In a further aspect, embodiments of the inventive concepts disclosed herein are directed to an apparatus for digital map enabled search pattern generation. The apparatus may determine a coastline, boundary, natural feature, manmade feature, or other parameter for a search to follow and an area within which the search parameter is to be followed by an aircraft. The apparatus may retrieve from a digital map an ordered set of pattern points corresponding to the determined search parameter each pattern point located within the determined area. The apparatus may generate an ordered set of waypoints based on the set of pattern points and a predetermined search radius. The apparatus may generate a search pattern based on the generated set of waypoints and a predetermined track space offset.

In a still further aspect, embodiments of the inventive concepts disclosed herein are directed to a method for digital map enabled search pattern generation. The method may include determining a coastline, boundary, or other search parameter via an FMS. The method may include determining, via the FMS, an area within which the search parameter is to be followed. The method may include retrieving from a digital map an ordered set of pattern points located within the determined area and corresponding to the determined search parameter. The method may include generating, via the FMS, an ordered set of waypoints based on the set of pattern points and a predetermined search radius. The method may include generating, via the FMS, a flight pattern based on the ordered set of waypoints and a track space offset.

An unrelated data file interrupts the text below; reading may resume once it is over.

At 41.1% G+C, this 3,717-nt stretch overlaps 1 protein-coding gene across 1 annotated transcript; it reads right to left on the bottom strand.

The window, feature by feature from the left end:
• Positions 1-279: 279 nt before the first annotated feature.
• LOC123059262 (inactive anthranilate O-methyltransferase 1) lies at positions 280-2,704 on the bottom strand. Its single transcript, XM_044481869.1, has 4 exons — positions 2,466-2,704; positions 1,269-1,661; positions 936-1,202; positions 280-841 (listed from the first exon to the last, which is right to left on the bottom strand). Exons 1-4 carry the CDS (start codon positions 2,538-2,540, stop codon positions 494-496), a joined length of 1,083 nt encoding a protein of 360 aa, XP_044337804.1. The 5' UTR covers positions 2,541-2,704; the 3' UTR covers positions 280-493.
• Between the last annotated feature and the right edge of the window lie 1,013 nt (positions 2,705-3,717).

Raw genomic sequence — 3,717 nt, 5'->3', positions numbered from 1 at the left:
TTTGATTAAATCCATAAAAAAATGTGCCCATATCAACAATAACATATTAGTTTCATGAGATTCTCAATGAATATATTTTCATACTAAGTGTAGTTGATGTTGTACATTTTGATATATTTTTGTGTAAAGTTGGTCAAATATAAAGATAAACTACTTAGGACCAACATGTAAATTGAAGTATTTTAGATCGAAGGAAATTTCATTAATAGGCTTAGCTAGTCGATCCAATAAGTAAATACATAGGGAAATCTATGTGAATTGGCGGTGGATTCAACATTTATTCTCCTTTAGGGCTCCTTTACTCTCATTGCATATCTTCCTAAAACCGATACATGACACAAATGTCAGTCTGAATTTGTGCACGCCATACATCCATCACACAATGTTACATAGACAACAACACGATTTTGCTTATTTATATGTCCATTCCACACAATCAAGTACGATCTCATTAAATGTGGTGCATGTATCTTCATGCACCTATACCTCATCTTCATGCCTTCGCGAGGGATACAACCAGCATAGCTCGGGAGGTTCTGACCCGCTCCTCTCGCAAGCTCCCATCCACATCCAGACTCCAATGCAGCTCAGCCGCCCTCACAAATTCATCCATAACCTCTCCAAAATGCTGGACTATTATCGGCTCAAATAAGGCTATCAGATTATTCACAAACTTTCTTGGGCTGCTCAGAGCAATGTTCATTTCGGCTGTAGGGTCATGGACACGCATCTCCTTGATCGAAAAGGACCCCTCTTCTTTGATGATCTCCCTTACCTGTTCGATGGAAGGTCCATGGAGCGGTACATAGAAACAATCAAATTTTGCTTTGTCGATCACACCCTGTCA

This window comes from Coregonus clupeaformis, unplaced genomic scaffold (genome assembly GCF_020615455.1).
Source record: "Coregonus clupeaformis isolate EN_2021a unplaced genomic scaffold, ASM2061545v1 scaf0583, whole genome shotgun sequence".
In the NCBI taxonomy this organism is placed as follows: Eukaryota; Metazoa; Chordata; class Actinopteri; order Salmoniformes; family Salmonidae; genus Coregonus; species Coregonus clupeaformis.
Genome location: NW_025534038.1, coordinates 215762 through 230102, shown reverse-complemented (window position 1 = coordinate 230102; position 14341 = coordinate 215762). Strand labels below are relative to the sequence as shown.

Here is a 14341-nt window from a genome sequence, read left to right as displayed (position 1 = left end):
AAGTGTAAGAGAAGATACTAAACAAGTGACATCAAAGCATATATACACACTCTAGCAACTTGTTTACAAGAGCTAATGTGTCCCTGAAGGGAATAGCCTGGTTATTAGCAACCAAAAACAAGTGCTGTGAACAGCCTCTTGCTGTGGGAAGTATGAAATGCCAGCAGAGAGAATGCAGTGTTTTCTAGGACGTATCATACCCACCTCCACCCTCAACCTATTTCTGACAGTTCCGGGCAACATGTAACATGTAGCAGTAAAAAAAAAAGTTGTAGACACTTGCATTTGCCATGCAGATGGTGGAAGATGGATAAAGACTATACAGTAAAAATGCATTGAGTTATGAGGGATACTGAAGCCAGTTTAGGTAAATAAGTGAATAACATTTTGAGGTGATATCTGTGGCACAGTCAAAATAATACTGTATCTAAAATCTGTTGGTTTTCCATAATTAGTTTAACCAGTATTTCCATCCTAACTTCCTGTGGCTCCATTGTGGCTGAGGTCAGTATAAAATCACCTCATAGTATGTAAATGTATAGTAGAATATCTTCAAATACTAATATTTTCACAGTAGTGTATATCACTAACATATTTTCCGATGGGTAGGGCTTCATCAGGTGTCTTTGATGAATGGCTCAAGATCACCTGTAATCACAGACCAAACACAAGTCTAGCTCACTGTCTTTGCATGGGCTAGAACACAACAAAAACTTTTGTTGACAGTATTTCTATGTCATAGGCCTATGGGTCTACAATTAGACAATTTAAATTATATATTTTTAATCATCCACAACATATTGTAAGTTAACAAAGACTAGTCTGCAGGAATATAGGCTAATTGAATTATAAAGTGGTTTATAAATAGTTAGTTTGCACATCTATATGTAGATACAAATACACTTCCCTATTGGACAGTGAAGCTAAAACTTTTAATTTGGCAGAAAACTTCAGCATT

BRIEF DESCRIPTION OF THE DRAWINGS

Implementations of the inventive concepts disclosed herein may be better understood when consideration is given to the following detailed description thereof. Such description makes reference to the included drawings, which are not necessarily to scale, and in which some features may be exaggerated and some features may be omitted or may be represented schematically in the interest of clarity. Like reference numerals in the drawings may represent and refer to the same or similar element, feature, or function. In the drawings:

FIG. 1 is a block diagram illustrating an exemplary embodiment of a flight management system (FMS) according to the inventive concepts disclosed herein;

FIGS. 2A and 2B illustrate exemplary embodiments of map portions generated by the FMS of FIG. 1;

FIGS. 3A-3F illustrate exemplary embodiments of a set of pattern points generated by the FMS of FIG. 1;

FIG. 3G illustrates an exemplary embodiment of a sequence of waypoints generated by the FMS of FIG. 1;

FIG. 3H illustrates an exemplary embodiment of a search pattern generated by the FMS of FIG. 1;